This is a question that is frequently asked, and probably has been since medieval times (possibly an exaggeration).
Buyers get understandably annoyed when, having found the home of their dreams or at least one that they can afford, weeks and weeks go past before they can finally move in.
What do Conveyancing Solicitors do that takes all this time? Surely it should be possible in the twenty-first century for things to be done a bit quicker?
But the delays are not all down to Conveyancing Solicitors still working as if we were in the nineteenth century, and using quill pens. In fact most Solicitors are now well used to the latest in technology to speed things up for their clients.
In fact many attempts have been made to simplify Conveyancing, and generally speaking it can be much more straightforward than it was in the past. But unfortunately it seems that while some parts of the process have been made easier, other parts have got more complicated.
Making properties ‘tradable'
However one idea has recently been put forward is that properties should be ‘stamped' as ‘ready to buy' before being offered for sale. This would be in the form of a Legal Condition Report (LCR) to be provided by the seller.
The idea is that properties should be easily tradable. Therefore if a buyer knew that a property had a LCR they would be able to go ahead with their purchase without their Conveyancing Solicitor needing to check the title or carry out any searches.
This in itself is not a bad idea, but some will see it as merely an extended form of the Home Information Pack (HIP). HIPs were introduced in an attempt to make Conveyancing quicker and easier, but were very unpopular. They provided a standard pack of documents, such as a copy of the land registry title, an information form completed by the seller, and a local search.
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Why Home Information Packs didn't work
Sellers had to pay for a HIP to be prepared before a property could be marketed. But a HIP did not guarantee that the seller had a good title, nor did it include any form of structural survey. So even when a HIP was available, a buyer still needed a Conveyancing Solicitor to check the title as well as a building survey.
It was usually necessary for the buyer's Conveyancing Solicitor to have to make additional searches and enquiries, so little or no time was saved. Also HIPs did not help with leasehold flats, since they did not have to include the information about service charges and building management which buyers invariably require for such properties.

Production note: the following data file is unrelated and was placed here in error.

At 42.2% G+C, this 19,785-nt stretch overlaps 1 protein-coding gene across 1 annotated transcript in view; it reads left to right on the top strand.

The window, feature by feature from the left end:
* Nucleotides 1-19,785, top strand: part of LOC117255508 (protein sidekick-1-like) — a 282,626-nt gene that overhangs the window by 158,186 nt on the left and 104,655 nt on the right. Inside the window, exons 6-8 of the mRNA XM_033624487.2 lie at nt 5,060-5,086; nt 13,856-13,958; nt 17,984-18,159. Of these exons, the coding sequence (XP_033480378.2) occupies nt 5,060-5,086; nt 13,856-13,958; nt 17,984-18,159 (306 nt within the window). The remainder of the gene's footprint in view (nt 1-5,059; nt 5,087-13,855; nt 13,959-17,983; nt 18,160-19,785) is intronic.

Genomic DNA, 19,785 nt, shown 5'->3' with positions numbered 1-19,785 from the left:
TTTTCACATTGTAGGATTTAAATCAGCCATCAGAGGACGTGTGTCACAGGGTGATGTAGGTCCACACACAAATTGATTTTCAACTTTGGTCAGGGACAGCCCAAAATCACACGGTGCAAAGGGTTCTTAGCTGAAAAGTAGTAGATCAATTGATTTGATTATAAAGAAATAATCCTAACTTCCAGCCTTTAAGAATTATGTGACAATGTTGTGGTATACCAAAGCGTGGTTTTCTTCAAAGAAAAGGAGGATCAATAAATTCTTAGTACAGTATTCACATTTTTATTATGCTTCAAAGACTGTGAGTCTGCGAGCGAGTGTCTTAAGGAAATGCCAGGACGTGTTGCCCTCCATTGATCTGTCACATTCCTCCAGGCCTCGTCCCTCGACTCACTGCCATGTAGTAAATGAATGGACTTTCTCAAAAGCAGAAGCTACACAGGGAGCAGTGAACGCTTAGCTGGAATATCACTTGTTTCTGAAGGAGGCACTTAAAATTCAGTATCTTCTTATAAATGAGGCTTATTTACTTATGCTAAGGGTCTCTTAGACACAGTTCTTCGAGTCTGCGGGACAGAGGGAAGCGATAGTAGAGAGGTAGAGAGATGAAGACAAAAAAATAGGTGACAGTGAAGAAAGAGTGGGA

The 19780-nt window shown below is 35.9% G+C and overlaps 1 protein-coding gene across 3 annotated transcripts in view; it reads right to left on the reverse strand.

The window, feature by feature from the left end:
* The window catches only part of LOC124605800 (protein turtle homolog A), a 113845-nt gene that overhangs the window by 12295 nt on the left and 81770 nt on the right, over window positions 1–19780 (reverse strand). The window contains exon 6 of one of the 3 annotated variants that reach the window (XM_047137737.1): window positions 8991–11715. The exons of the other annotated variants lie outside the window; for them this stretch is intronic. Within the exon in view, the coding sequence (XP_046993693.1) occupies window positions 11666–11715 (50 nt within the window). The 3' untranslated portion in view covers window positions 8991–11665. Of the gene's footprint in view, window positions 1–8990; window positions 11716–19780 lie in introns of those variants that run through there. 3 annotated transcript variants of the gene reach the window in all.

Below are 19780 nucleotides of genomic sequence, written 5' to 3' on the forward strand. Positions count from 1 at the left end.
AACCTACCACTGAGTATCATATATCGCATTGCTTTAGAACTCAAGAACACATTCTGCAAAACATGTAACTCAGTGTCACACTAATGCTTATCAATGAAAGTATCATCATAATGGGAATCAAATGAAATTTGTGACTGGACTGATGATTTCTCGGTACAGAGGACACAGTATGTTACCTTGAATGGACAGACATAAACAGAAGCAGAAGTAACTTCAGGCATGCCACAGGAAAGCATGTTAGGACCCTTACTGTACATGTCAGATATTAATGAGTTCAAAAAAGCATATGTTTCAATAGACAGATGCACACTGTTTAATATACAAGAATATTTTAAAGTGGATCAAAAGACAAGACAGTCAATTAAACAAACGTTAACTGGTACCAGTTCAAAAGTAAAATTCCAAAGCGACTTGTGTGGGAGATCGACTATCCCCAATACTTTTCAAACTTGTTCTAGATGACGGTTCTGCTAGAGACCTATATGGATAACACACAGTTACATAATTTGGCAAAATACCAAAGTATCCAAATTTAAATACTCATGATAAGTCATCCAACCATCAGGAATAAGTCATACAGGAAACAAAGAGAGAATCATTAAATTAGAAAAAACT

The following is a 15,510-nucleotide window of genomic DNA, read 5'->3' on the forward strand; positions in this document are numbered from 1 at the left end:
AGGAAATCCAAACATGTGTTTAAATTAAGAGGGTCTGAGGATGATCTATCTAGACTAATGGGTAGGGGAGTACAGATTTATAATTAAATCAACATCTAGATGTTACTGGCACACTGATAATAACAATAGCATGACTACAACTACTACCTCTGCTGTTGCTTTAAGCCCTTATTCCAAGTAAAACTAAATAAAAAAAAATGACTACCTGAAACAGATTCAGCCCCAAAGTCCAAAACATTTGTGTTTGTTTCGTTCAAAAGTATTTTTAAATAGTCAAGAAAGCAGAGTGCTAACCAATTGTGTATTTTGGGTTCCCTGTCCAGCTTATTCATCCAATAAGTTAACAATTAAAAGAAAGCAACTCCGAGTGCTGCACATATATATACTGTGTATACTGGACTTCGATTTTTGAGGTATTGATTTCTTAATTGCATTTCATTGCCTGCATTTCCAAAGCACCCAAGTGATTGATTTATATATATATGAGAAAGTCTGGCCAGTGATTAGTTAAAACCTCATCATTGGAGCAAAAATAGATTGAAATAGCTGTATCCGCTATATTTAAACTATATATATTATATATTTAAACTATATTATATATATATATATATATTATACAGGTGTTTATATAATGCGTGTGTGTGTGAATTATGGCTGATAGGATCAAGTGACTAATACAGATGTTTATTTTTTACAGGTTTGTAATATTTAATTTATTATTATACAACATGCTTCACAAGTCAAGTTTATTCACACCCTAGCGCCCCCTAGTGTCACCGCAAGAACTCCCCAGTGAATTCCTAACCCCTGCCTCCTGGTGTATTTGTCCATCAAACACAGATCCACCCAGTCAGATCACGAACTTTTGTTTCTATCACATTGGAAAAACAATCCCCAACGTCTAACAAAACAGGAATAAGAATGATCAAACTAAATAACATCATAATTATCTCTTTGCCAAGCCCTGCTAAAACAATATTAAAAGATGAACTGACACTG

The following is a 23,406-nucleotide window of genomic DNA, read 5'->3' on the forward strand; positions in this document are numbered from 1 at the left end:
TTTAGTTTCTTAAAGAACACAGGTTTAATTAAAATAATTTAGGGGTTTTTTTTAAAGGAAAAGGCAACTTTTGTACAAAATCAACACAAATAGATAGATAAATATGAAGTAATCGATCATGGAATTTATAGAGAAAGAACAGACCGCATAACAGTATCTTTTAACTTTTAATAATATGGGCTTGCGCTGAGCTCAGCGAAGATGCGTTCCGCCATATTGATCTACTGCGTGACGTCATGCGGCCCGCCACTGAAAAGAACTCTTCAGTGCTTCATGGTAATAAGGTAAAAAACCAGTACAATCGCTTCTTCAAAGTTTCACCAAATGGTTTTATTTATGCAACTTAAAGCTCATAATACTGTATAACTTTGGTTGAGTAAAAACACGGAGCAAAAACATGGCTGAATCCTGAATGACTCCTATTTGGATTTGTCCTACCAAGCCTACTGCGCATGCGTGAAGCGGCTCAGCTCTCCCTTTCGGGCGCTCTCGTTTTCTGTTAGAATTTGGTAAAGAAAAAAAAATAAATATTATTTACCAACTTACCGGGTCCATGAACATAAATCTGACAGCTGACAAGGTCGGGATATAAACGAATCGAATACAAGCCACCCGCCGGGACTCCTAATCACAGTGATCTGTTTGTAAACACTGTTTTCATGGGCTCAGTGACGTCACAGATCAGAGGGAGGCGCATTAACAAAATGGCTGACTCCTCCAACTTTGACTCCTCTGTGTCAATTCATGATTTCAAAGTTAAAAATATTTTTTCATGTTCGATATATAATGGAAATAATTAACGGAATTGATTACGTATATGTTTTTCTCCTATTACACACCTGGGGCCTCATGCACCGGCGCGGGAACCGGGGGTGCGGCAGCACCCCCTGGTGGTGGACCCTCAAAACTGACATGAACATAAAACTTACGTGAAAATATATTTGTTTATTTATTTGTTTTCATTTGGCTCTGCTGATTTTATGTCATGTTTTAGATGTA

HIPs were abolished shortly after the present government came to power, and there has not been any call for their re-introduction.
Would abolishing the caveat emptor rule help?
One of the reasons that Conveyancing is not a quick process is the rule of ‘Buyer beware' (or caveat emptor as it was when lawyers used Latin phrases.) This means that it is up to the buyer, together with his or her Surveyor and Conveyancing Solicitor, to check everything out before completing a purchase.
In point of fact, checking a seller's title, i.e. their legal ownership of the property, is not usually a time-consuming process. Property law was substantially simplified back in the 1920's, and a system of title registration was introduced. This registration system has been expanded and improved, and most residential properties are now registered.
All that a seller's Solicitor needs to do is to obtain a copy of the title - which can be downloaded in seconds - and send it to the buyer's Conveyancing Solicitor. In some cases additional documents may be required to prove that the seller can transfer title, for instance if the registered owner has died and the seller is an executor, or where one owner has changed their name.
But while it is usually straightforward to check that the seller is entitled to sell, property titles often contain details of all sorts of matters affecting a property which a buyer will need to know about. For example, many homes are subject to restrictive covenants, which restrict the way the property can be used or prohibit further development.
Many homes have the benefit of various rights over neighbouring properties, such as a right of way, but may also be subject to similar rights which benefit adjoining houses. The buyer's Conveyancing Solicitor will need to check that a property has any necessary rights, as well as advising on any adverse rights.
So while it might be easy enough for a LCR to include a guarantee of the seller's title, it would also have to give the buyer a full explanation of all matters contained or referred to in the property register.
If any of this seems confusing, we're here to help. Call us on and we'll talk you through the entire conveyancing process if you need us to. We are always happy to help clients simplify their conveyancing experience and make the process of buying or selling property a little easier.
Buyers still need to have a property title checked
Another argument in favour of having the buyer's Conveyancing Solicitor check the title each time is that sometimes mistakes or problems are discovered. For instance the title plan may not show the correct area of the land, or a house does not have a necessary legal right of way. Although such problems are not frequent, when they do occur they could have a significant effect on a property's value.
Putting the onus on the seller to provide information about a property sounds a good idea. But sellers are expected to provide a lot of information about a property at present, and could be guilty of misrepresentation if they give false information.
The problem is that suing a seller after completion is a difficult and uncertain process, and will be of little use of the seller has used the purchase money to emigrate or can't be traced.
Why Conveyancing searches may still be necessary